Where To Buy a Show Dog
So, you've decided the time is right to purchase your first dog and you intend to dip your toes into the exciting world of dog shows. The first thing you will need is a dog! Fine, your neighbour said her daughter has just mated her Labrador bitch with a friend's dog - they play together so will have nice puppies. But hold on, didn't you spot a card in the newsagent’s window asking for someone to rehome a two year old Boxer dog - you wouldn't need to house train a dog of that age. Then the local newspaper drops through your letterbox, the free ads are advertising a dozen litters of puppies in as many different breeds - one even has six breeds mentioned in the one advert! To give you an even bigger choice your son finds an interesting website called 'cheap puppies dot com.' Who ever do you buy from?
Be Sure of the Dog's OriginsTo be brutally honest ignore all of the above - even if you are buying a pet and have no intentions of ever entering a show ring. You need to be assured of the quality and origins of the dog you are purchasing and sadly this is not always possible through the routes listed. No doubt there are genuine breeders amongst the many puppies advertised in free ads and on the Internet but, the term 'buyer beware' comes to mind here. It's better to be sure of what you are buying from day one rather than give your heart to a loveable puppy that may cost you a fortune in vet’s fees and not live for as long as you had hoped.
Buying a dog to show is an investment, the reason we exhibit a dog is to compete against other dogs of a similar age or class in order that the best one that day is the winner. A person wishing to breed from their bitch or use their dog at stud must be able to prove that they have a good specimen to improve the good points of the breed. By showing and winning we can prove we have a good example of our breed.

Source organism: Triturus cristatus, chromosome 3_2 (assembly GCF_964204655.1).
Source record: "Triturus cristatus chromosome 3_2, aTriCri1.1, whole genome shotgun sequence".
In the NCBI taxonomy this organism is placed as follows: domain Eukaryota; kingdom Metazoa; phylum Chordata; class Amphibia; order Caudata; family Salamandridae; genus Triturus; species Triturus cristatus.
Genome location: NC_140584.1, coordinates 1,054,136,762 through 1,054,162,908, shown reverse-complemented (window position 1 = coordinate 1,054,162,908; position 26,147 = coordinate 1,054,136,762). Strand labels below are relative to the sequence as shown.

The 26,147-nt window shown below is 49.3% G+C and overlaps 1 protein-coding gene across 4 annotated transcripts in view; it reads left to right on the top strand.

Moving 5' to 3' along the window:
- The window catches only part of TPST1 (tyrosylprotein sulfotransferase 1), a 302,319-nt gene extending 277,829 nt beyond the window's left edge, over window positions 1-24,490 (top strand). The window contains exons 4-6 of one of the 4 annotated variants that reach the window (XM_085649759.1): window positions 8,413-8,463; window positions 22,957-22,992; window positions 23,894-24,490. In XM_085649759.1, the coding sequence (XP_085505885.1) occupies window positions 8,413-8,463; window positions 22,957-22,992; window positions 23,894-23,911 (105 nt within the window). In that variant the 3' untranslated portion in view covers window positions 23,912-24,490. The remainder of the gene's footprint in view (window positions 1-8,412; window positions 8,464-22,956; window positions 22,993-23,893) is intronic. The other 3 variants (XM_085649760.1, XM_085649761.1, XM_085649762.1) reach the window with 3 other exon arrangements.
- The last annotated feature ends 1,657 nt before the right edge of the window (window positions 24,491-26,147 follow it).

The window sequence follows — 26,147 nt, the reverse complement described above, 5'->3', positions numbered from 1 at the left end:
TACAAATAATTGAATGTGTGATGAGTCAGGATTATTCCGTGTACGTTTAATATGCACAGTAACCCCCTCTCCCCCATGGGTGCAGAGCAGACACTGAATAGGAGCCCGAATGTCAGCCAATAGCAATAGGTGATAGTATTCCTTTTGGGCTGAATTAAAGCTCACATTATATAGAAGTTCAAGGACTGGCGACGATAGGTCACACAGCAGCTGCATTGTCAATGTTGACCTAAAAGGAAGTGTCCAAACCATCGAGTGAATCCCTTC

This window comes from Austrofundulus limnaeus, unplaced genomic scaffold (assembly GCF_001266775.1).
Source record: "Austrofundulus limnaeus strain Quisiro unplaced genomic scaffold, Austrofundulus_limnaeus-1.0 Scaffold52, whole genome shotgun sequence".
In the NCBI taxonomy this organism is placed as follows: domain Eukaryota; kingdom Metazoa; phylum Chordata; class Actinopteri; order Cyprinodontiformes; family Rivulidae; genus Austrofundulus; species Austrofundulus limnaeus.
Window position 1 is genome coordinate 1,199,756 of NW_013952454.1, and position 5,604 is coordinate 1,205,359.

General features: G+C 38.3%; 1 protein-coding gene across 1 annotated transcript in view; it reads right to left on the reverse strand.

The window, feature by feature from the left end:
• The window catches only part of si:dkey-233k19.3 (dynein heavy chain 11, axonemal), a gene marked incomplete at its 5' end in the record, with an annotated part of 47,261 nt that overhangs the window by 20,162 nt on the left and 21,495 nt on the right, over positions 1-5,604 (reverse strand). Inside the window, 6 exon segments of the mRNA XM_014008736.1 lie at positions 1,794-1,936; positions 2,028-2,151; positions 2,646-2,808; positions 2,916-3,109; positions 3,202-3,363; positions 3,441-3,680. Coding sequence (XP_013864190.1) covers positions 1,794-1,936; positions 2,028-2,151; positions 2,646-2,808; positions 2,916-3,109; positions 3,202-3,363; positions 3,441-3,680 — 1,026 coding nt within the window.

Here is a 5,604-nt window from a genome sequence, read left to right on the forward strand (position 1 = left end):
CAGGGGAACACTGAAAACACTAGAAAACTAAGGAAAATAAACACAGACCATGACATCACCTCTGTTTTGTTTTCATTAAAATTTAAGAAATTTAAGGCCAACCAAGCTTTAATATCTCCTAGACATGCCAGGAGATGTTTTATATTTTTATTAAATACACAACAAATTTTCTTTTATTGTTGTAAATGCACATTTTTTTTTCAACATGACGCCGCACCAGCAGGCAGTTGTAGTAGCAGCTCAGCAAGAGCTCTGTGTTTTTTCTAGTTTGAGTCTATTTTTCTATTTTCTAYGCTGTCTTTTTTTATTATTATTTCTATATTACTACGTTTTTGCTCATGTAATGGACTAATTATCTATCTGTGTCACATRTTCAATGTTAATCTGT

Check With the Kennel ClubEach breed of dog has at least one club that is affiliated to the UK Kennel Club; these are the people you need to contact in order to find a suitable breeder. The Kennel Club can supply contact numbers for the breed club you require. Committee members of these clubs have dedicated many years to their chosen breeds and have a wealth of knowledge that they are pleased to share with anyone wanting to own their breed of dog. Clubs normally hold a list of reputable breeders and can also advise you on who has puppies for sale. Although each club cannot vouch for each breeder they will be able to point prospective purchasers in the right direction.
The Kennel Club has its own puppy register where unsold puppies are advertised. Unfortunately anyone who has registered a litter of puppies can sell their puppies through this system and it is a not a guarantee of quality. A new system has been introduced called the Accredited Breeder Scheme and it is hoped this will encourage a better breeding system where by owners will health check prospective breeding stock and give a better service to prospective buyers.